Significantly, in 1997, the state awarded the team a contract for a new pilot Medicaid care management program. In July 1998, the partners started managing care jointly for the 10,500 Medicaid patients of Duke Pediatrics, Duke Family Medicine and LCHC, managing patients’ needs at home and in the community. Duke’s new community health unit and its local partners were now running 15 community-based programs, many also in collaboration with the Duke University School of Nursing.
The impetus to improve health care for the Durham community skyrocketed when the Division of Community Health became a full-fledged clinical division of Duke University Medical Center on July 1, 1998. Yaggy, who had been the founding director of the North Carolina Center for Child and Family Health and served as acting director of the Division of Public Health and deputy Medicaid director in New Hampshire, was named division chief.
A people-centric approach
The division is unique at Duke. “Unlike traditional units where a faculty member would create a program based on his or her field of interest, our programs were created by talking with patients in their homes or schools or community centers to find out what they needed, then crafting those programs with the partners,” says Yaggy, proudly.
Michener agrees: “Our job is to understand, to serve, and to train. You go out and meet with different groups and try and understand those different needs and how to meet those effectively. You engage them where they live and work. In community engagement, you don’t wait for people to find you, you go and find them.” The community partners are there every step of the way — from formulation and design of all projects, to structuring of their funding, to their execution and evaluation, he explains.
Calling it “good old-fashioned community organizing,” Lyn, who joined the division in 1998 and became its chief in 2008, explains how they gathered health data, analyzed it, and made sense of it by getting to know neighborhoods, talking to community leaders, and interviewing residents in their homes, asking open-ended questions to find out their needs, in their own words.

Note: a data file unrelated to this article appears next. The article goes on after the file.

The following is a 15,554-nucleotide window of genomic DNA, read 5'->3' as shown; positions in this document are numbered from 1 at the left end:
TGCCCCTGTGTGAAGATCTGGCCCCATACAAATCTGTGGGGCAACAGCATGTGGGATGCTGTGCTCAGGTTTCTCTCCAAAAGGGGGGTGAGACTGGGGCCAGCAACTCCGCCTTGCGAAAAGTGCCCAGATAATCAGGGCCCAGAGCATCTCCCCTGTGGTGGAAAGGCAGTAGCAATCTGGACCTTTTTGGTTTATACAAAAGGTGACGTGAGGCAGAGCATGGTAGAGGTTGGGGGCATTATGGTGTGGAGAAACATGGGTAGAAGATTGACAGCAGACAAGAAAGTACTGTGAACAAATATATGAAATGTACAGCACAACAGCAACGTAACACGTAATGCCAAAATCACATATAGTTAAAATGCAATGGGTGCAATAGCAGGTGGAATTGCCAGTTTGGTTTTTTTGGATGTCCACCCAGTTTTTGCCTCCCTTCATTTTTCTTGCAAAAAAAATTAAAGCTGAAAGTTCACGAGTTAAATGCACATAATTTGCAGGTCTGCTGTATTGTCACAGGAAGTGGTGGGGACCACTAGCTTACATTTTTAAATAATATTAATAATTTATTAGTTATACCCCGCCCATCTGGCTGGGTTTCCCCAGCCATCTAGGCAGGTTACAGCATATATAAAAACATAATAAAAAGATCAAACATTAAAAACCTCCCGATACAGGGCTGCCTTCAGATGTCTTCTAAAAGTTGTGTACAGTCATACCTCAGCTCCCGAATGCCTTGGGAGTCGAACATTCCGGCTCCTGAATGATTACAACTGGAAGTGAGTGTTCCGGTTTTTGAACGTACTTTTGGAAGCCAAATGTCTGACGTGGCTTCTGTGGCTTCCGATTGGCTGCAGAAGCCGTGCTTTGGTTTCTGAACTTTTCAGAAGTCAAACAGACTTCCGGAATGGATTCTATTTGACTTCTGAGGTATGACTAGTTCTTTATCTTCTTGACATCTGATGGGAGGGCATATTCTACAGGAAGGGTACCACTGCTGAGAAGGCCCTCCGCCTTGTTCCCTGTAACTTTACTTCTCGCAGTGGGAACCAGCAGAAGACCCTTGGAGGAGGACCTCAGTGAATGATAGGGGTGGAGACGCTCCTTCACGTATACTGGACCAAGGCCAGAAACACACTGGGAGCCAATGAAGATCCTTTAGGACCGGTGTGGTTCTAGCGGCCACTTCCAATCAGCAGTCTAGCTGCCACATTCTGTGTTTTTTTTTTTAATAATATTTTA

By 2009, the Division of Community Health, jointly with LCHC, was supporting primary care clinics at Lyon Park, in the Walltown neighborhood and in northeast Durham at the Holton Wellness Center, providing care for a population that largely comprised Medicaid recipients and uninsured patients. More school-based clinics were also launched and services were expanded at the Southern High School clinic.
Always “an entrepreneurial group,” as Michener puts it, the division has sustained its operations on grants, contracts and tuition, with a substantial amount of support coming from the Department of Community and Family Medicine when it began. As the success and value of the programs became apparent, operational support switched to the Duke University Health System, and the state. The division’s research and data analyses have shown how it has saved money for the institution by keeping patients out of the hospital and emergency departments, says Michener.
Eighteen years on, this academic group has gained prominence on the national stage by showcasing how it excels in analyzing population needs, designing interventions, testing them and disseminating knowledge. Though 45 collaborative, community-based clinical, care management, education and research initiatives across seven state counties form quite a track record, the team isn’t resting on its laurels. Michener is pondering another question: how to use the same methods to design more effective strategies to help people with less common illnesses?
Folks in the Division of Community Health are listening and, once again, looking for solutions.
For more information about the Division of Community Health, visit communityhealth.duke.edu.
Ratna Swaminathan is a freelancer writer living in Durham.
Want to read more about the department?
Visit the History page to read stories about the origins of the Department of Community Health Sciences, the beginnings of the Duke Physician Assistant Program, the history of Occupational and Environmental Medicine at Duke, Community Health's origins, and Family Medicine' complicated history.
Also read a two-part series examining the department's role in helping the university, the state, and the nation adapt to the changing face of health care.